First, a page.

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Locals chime in on how Surgeon General wants warnings added to social media platforms

Vivek Murthy warns of the risks social media poses to users
Social Media
Posted at 5:39 PM, Jun 17, 2024

CORPUS CHRISTI, Tx — The United States Surgeon General wishes to add a warning to social media sites similar to the ones found on cigarettes and tobacco products.

Vivek Murthy wrote in an opinion piece for The New York Times that social media was "not safe" and that, "A surgeon general’s warning label, which requires congressional action, would regularly remind parents and adolescents ."

Murthy's plan focuses heavily on younger users who make up a large percentage of the user base for sites like TikTok and Instagram.

Social Media
The United States Surgeon General wishes to add a warning to social media sites similar to the ones found on cigarettes and tobacco products.

“Social media is targeted to get you to stay on there. So I think a lot of people develop shorter attention spans because of it.” That's the sentiment of Texas A&M University-Corpus Christi senior Amore Navarro. Navarro notes that she avoids apps like TikTok due to the algorithms being far more "aggressive."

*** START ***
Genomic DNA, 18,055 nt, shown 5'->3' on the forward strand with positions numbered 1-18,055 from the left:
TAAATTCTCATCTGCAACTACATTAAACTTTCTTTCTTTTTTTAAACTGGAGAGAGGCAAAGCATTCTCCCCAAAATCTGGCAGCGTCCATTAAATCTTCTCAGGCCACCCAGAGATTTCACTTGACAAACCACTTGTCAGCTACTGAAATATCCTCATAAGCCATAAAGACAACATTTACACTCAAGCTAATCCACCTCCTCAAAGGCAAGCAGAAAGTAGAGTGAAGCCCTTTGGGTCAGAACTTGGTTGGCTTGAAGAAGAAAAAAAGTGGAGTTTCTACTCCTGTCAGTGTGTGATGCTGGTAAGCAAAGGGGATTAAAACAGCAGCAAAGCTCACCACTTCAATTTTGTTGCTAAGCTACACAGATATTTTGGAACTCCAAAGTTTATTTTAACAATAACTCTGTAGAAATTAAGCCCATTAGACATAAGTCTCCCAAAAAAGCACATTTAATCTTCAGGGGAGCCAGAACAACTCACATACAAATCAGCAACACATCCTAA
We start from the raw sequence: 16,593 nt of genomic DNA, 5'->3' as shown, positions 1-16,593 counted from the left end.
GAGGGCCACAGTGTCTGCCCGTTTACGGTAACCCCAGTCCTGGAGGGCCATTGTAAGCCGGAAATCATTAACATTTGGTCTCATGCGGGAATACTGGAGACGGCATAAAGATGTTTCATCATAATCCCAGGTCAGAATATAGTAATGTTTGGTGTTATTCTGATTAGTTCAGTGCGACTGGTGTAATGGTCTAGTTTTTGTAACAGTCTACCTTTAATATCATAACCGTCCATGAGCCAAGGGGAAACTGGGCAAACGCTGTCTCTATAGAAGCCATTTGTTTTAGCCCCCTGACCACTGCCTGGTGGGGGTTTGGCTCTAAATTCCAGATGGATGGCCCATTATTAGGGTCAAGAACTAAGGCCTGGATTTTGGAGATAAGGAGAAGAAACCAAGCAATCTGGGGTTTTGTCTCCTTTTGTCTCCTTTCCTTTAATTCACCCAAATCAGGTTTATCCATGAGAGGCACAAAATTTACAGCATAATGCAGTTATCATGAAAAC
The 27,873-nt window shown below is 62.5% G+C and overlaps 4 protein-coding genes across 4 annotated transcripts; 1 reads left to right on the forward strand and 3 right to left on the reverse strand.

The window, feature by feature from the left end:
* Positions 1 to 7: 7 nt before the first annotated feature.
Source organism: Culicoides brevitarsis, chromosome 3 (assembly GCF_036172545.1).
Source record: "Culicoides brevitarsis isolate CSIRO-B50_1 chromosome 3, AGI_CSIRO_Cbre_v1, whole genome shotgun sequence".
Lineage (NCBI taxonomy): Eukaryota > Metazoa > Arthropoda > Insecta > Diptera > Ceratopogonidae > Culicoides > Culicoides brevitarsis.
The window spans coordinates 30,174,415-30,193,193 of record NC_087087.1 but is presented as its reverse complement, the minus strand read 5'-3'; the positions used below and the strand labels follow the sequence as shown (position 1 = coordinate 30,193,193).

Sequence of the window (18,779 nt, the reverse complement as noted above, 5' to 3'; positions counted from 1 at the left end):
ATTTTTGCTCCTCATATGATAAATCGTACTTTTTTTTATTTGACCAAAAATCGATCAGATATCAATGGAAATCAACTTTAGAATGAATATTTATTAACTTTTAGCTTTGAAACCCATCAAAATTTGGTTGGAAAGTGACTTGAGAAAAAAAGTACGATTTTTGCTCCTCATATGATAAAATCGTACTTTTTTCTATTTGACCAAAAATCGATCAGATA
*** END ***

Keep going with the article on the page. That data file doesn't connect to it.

Ashley Silva, another A&M senior, felt similarly, “I think sometimes people, especially in my age range, might compare their lives to social media, and think they have to live a certain way when it’s not always reality.” Silva mentioned that during the semester she will delete social media apps in order to avoid any distractions.

Texas A&M Student
Texas A&M University-Corpus Christi senior Ashley Silva believes there are serious risks to constant social media usage.

Junior Kara Jackson noted that she has had times where, “I’ll catch myself scrolling on TikTok or snapping my friends back when I should be doing homework," but she went on to say that more is needed than just a warning.

In regards to social media safety Jackson believes, “They should teach it like they do in sex-ed courses, drug courses, just kind of include and teach it inside the classroom."

In a 2019 study by the American Psychological Association, they found that teenagers spend an average of 4.8 hours on social media every day with 60% of the high frequency users report little to no parental monitoring.

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